Microsoft Copilot Forecast, Fairly Trained, Google ASPIRE | The AI Moment – Episode 12

Microsoft Copilot Forecast, Fairly Trained, Google ASPIRE | The AI Moment – Episode 12

On this episode of The AI Moment, we discuss two emerging Gen AI trends: Microsoft Copilot’s AI revenue potential and LLM research. We also celebrate our latest Adults In the Generative AI Rumpus Room.

The discussion covers:

  • With the most used enterprise software and operating system in the world, Microsoft placed a significant bet on AI with the introduction of Copilot to enterprise users in September 2023. Now Microsoft has unleashed Copilot, making it available to nearly every 365 user. What will the impact be? Is Microsoft poised to generate material revenues from AI in 2024?
  • LLMs are evolving at lightning speed, in part due to a copious amount of academic research and what it means for the market.
  • More Adults in the Generative AI Rumpus Room: Non-profit Fairly Trained, Google Research.

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Disclosure: The Futurum Group is a research and advisory firm that engages or has engaged in research, analysis, and advisory services with many technology companies, including those mentioned in this article. The author does not hold any equity positions with any company mentioned in this webcast.

Analysis and opinions expressed herein are specific to the analyst individually and data and other information that might have been provided for validation, not those of The Futurum Group as a whole.


Mark Beccue: Hello, I’m Mark Beccue, Research Director for AI with The Futurum Group. Welcome to The AI Moment, our weekly podcast that explores the latest developments in enterprise AI. We are literally having a moment. The pace of change and innovation in AI is unprecedented. I’ve been covering AI since 2016. I’ve never seen anything like what we’ve experienced since ChatGPT launched late in ’22. That’s hard to say. And kick-started the generative AI era. With The AI Moment podcast, we are looking to distill the mountain of information, separate the real from the hype, and provide you with sure-handed analysis to where the AI market will go. We dive deep into the latest trends and technologies that are shaping the AI landscape and cover things from analyzing the latest developments and advancements in AI technology and parsing the mutating vendor landscape to other things such as AI regulations, ethics, and risk management, whole lot more.So typically, the show’s made up of a few segments.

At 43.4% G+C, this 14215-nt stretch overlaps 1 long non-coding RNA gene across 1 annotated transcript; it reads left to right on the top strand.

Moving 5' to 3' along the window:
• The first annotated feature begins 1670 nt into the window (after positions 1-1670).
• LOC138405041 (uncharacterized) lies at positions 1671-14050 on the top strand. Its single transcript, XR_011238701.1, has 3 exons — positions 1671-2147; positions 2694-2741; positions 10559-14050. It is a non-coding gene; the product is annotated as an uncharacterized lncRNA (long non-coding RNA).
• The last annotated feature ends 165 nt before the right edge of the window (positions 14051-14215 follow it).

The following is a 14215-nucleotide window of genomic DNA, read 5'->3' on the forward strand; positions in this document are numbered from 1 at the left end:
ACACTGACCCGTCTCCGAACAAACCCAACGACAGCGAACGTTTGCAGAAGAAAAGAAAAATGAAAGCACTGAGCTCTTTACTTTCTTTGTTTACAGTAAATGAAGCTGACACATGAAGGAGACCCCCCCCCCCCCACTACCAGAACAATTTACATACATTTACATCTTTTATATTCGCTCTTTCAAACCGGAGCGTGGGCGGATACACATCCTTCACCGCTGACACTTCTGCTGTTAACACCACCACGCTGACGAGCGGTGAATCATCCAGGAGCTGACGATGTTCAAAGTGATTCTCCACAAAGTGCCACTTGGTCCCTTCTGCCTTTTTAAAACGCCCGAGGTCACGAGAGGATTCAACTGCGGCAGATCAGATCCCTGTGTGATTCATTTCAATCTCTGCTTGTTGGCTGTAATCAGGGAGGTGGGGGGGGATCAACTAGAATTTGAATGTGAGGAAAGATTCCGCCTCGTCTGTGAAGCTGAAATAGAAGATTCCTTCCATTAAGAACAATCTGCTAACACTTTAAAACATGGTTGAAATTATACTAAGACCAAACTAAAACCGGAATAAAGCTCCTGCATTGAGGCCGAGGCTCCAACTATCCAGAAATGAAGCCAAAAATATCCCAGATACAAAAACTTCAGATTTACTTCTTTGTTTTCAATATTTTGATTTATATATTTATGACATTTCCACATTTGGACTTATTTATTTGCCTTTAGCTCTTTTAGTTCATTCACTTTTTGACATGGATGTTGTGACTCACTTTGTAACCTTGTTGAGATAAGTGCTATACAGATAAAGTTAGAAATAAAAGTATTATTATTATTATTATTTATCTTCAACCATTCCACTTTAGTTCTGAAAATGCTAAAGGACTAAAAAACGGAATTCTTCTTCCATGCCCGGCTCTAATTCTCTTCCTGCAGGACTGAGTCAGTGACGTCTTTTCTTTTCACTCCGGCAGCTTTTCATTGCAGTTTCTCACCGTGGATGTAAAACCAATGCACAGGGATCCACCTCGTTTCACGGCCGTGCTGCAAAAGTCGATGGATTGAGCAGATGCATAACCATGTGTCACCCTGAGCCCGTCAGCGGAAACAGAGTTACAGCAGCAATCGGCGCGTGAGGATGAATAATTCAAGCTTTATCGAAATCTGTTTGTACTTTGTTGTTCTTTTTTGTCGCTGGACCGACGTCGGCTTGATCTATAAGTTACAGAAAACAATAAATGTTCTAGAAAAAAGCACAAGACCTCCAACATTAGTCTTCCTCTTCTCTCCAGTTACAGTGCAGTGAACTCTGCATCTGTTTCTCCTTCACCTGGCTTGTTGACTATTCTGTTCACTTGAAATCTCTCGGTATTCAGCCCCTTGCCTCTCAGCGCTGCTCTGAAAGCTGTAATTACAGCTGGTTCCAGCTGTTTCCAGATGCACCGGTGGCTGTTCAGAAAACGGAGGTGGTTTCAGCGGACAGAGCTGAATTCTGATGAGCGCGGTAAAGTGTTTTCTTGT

Today, we have three segments. Two are what I’d call key trends in generative AI, and one is a spotlight on adults in the generative AI Rumpus Room. The name of our show today is Microsoft Copilot Forecast: Fairly trained in Google Aspire. That’s the name of the episode. But what we’re going to do is look at these two key trends for Microsoft Copilot. I have a forecast for what I think they’re going to do as far as revenue goes for this year. And then I have a piece we’d like to talk about around LLM research. And then the second segment is going to be on adults in the degenerative AI Rumpus Room. So let’s get right into it. So you might’ve heard that last week Microsoft had an update for Copilot. On the 16th, they announced that they were expanding Copilot to a couple of different places.

They were also sharing some numbers, which were interesting. One was that they reported, and this is with enterprise users, that Copilot users had, as of the 16th, had more than 5 billion chats and created more than 5 billion images to date. So we’re assuming that since launch in September, so last week of September until now. That’s pretty substantial. But what they announced as far as the expansion goes is the introduction of Copilot Pro, which is a new subscription for individual users. And it’s $20 per user per month, comes with a bunch of things like priority access to their latest foundation models, including GPT-4 turbo. It says during peak times. There’s enhanced and faster image generation through DALL-E, which is an OpenAI model. There’s Copilot in Word, Excel, PowerPoint, Outlook, and OneNote. And they built this ability to build what they call Copilot GPTs, which are these actions that are customized for a specific domain. So that came out.

And the other big piece of the news for the expansion was that Copilot and Microsoft 365 in this enterprise offering, which was $30 a month, is available to businesses of all sizes. So they dropped the minimum. There used to be a minimum of 300 seats, I think it was. So generally available for smaller businesses, you don’t have to have a minimum amount of seats. So there’s some other things in there. They have now put Copilot into Teams and business chat for those offerings as well. So, that’s the launch. That’s what they did, is they put all this out there as basically a massive expansion of where they were, which was essentially, originally, just in the enterprise. So what I thought about there was, given these numbers that they shared, they shared how they’re charging for Copilot now, so you have the $30 per seat for enterprise users. Anybody that’s a business user, it’s $30 a seat if they want to do that.

And then you have Copilot Pro for individual users at $20 a seat per month. And I got to thinking about that, thinking that if we look at Copilot and where it’s sitting, it’s sitting in the most used enterprise software and operating system in the world for Microsoft, right? So they’ve placed a huge bet on this, seem to be all in, moving forward very quickly. And I thought, “What would that impact be?” I think, “Is there material AI revenues that might be related to this for 2024?” So I built a little forecast and I’ll give you some of the background to it and just run through the numbers for you. So, the approach was that they’re going to charge this premium to tap into some more premium types. We’ve talked about what the new offerings give you for the more money you get different more complexity to what Copilot can do. So the $20 and $30 is how this goes.